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Take Control of DB2 for i Performance with V6R1 System i Navigator

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Tune SQL performance using the System i Navigator's GUI.

 

The graphical interface used to manage all aspects of System i operations has recently quite dramatically evolved. In addition to the traditional Windows client, you now have the ability to perform most of the tasks through a Web browser. Although System i Access for Web has quite impressive functionality, certain areas are still best served by the "traditional" Windows-based client. As of V6R1, professionals who are charged with DB2 administration will probably continue to rely on the rich functionality provided by the System i Navigator for Windows when it comes to DB2 management and performance tuning.

 

In fact, the V6R1 release of System i Navigator sports a long list of important enhancements. Please see the recent MC Press Online article written by Jim Flanagan for a comprehensive list of these improvements. In this article, I will showcase the most important new features by walking you through a practical example of how the System i Navigator can be used to tune SQL performance. I often use this simple methodology when working on SQL performance-related issues. Got your attention? Great!

 

The Challenge

A new business application has been deployed to aid the management of your company's decision-making process. The application implements a typical star schema data model, where the ORDERS table that contains the sales data is surrounded by a number of dimension tables such as CUSTOMERS, DATEINFO, ITEMS, and SUPPLIERS. Each dimension table has a primary key. The ORDERS table has four foreign keys that tie it to the dimensions. As a reminder, the key constraints are implemented on DB2 for i through indexes. In other words, a set of indexes can be used for join implementation.

 

Although on the surface the model seems to be all right, the pilot users complain about poor response times for a number of business-critical reports. By analyzing the application flow, you were able to identify the top 10 queries that need to be tuned. You built an SQL script that contains the queries. Now your task is to tune these queries so that the best possible performance can be achieved.

The Solution

You could approach the task of SQL performance tuning in many ways. For example, you could collect system traces and write custom queries to analyze them. However, if you are like me, you prefer visual tooling so that you don't have to touch the green-screen anymore. The System i Navigator enters the stage. You are going to use the Run SQL Script utility to execute the script with the 10 queries to be tuned. First, you need to make sure that the utility's settings match those of your BI application. In V6R1, this task is really easy thanks to a new option that allows you to display current settings for the JDBC connection serving your session. From the Run SQL Scripts menu, select Connection > Show JDBC Properties. The dialog that appears lists all relevant settings, as shown in Figure 1.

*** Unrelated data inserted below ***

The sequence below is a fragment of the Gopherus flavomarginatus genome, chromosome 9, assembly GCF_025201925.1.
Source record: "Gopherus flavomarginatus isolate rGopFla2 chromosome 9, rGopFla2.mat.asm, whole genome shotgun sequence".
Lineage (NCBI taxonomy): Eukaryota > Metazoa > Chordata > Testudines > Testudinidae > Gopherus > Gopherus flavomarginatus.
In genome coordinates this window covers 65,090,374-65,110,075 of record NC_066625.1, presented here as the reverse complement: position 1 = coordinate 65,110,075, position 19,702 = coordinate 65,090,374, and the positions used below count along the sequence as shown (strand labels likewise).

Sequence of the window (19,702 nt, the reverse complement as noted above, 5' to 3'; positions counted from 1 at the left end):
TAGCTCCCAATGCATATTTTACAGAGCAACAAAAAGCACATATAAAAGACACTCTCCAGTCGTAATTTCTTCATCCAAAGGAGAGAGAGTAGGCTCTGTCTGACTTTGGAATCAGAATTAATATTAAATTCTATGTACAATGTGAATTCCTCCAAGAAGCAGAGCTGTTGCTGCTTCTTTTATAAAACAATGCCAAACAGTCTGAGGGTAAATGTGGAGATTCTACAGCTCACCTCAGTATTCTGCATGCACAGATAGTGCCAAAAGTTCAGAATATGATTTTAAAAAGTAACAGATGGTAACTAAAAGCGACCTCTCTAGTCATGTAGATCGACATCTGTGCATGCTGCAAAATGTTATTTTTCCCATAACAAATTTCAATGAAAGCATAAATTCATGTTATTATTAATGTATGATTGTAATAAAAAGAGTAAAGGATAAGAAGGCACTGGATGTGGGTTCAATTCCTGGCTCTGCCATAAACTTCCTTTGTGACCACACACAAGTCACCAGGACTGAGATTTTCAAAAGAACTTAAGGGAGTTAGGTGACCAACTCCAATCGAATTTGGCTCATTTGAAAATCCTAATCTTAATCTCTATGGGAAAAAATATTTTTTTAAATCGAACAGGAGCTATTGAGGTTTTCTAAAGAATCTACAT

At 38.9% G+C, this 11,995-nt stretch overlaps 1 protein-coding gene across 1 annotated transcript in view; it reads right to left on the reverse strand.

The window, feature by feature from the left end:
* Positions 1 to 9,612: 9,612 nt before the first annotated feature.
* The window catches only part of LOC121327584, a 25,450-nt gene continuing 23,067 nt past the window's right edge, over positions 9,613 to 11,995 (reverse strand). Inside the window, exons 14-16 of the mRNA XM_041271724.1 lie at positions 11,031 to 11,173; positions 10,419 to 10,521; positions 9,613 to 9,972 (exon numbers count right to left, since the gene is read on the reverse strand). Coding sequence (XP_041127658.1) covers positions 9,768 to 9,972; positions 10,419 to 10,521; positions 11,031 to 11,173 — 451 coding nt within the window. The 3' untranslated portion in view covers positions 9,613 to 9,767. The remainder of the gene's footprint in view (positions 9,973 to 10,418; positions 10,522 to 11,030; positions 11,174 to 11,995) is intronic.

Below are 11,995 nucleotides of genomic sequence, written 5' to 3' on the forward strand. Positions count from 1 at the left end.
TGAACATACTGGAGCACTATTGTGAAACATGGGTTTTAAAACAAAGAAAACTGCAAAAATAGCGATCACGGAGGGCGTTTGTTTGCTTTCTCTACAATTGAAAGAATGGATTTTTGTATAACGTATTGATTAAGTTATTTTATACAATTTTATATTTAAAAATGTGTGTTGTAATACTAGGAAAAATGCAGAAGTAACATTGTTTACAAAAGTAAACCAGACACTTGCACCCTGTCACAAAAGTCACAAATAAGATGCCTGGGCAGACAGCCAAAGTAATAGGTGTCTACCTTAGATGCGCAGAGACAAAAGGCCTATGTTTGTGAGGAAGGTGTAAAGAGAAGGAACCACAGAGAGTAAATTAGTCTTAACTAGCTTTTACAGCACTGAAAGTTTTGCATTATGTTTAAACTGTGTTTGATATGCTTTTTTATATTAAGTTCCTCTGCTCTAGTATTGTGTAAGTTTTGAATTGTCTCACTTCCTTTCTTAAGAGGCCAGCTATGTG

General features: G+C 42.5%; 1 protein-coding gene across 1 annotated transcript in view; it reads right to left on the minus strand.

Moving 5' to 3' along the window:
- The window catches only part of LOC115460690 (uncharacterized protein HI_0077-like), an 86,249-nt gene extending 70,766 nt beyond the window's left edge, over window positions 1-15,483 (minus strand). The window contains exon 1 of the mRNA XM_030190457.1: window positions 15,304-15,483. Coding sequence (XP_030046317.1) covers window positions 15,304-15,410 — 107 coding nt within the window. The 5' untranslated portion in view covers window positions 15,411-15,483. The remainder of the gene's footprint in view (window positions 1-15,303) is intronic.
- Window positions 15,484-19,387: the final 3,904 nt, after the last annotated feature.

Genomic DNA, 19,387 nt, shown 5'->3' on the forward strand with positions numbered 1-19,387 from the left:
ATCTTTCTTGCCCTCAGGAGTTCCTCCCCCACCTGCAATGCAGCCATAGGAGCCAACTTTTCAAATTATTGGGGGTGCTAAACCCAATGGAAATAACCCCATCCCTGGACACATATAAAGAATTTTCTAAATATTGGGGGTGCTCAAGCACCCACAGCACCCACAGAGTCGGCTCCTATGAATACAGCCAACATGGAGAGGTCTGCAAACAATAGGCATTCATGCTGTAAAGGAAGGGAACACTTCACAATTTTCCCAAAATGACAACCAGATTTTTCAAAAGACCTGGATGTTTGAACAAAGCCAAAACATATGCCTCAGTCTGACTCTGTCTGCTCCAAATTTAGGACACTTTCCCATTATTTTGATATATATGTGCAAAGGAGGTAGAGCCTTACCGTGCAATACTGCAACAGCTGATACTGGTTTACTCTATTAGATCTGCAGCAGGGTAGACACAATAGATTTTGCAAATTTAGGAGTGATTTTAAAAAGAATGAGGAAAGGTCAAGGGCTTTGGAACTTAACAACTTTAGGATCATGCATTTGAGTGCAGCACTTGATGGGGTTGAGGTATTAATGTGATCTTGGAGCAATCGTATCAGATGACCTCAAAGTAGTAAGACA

061108JarekFigure1.gif

Figure 1: The Show JDBC properties dialog allows you to display current settings for the JDBC connection serving your session.  (Click images to enlarge.)

 

Note that you can display the properties in several formats, including Java properties object format, which can be directly cut and pasted into a Java source. In the case of our BI application, we need to verify that shared-weight sort sequence is in effect. This guarantees case-insensitive SQL searches, which is required by the application users. Luckily, in V6R1 the support for National Language Sort Sequence (NLSS) and sort sequences has been added to the SQL Query Engine (SQE) so that the queries can be optimized and run by this modern database engine. You can read more about SQE enhancements in my recently published article "V6R1 SQL Query Engine Delivers on Its Promise."

 

Once the connection properties are verified and adjusted, you can run the workload using the Run SQL Scripts utility. In addition to SQL statements, the utility allows you to submit CL commands. You use this feature to clear the memory pool in which the database server job serving your connection is running. The remote JDBC connections are served by QZDASOINIT jobs that typically run in the QUSRWRK subsystem. Clearing the memory pool ensures that the results of the test runs are comparable because, at beginning of each run, the SQL objects are not paged in. Here's the command to clear the pool that has been inserted as the first statement in the script:

 

cl:CLRPOOL POOL(*JOB);

 

I also recommend disabling the system performance adjustment for the duration of the tuning project by setting the system value QPRFADJ to 0. This will ensure that the system will not change memory pool sizes and max activity levels, which could result in access plans being invalidated. The last thing we want during performance tuning is unpredictable changes in the system configuration.

 

The plan is to capture the database monitor traces for each batch of runs and then analyze them using the GUI tooling available in System i Navigator. The following steps outline the proposed methodology:

 

Steps 1-3: Run SQL Script

 

1. You can invoke the database monitor directly from Run SQL Scripts by selecting Monitor > Start SQL Performance Monitor from the main menu. The SQL Performance Monitor wizard appears. The only two values you need to provide are the monitor name (e.g., BI Workload Run 1a) and the schema name (library) where the system is to store the traces. The wizard automatically scopes the monitor instance to the specific QZDASOINIT job, which serves your current connection. Generally, the wizard allows very detailed filtering, including minimum estimated query runtime, minimum estimated temporary storage, job name, and so on. Two additional filtering options were added in V6R1: local ports and Query Governor limits. Note that not all filtering options are available when the monitor is started from the Run SQL Script utility. As stated, the wizard is aware of the context in which it is invoked and automatically sets a number of filter options.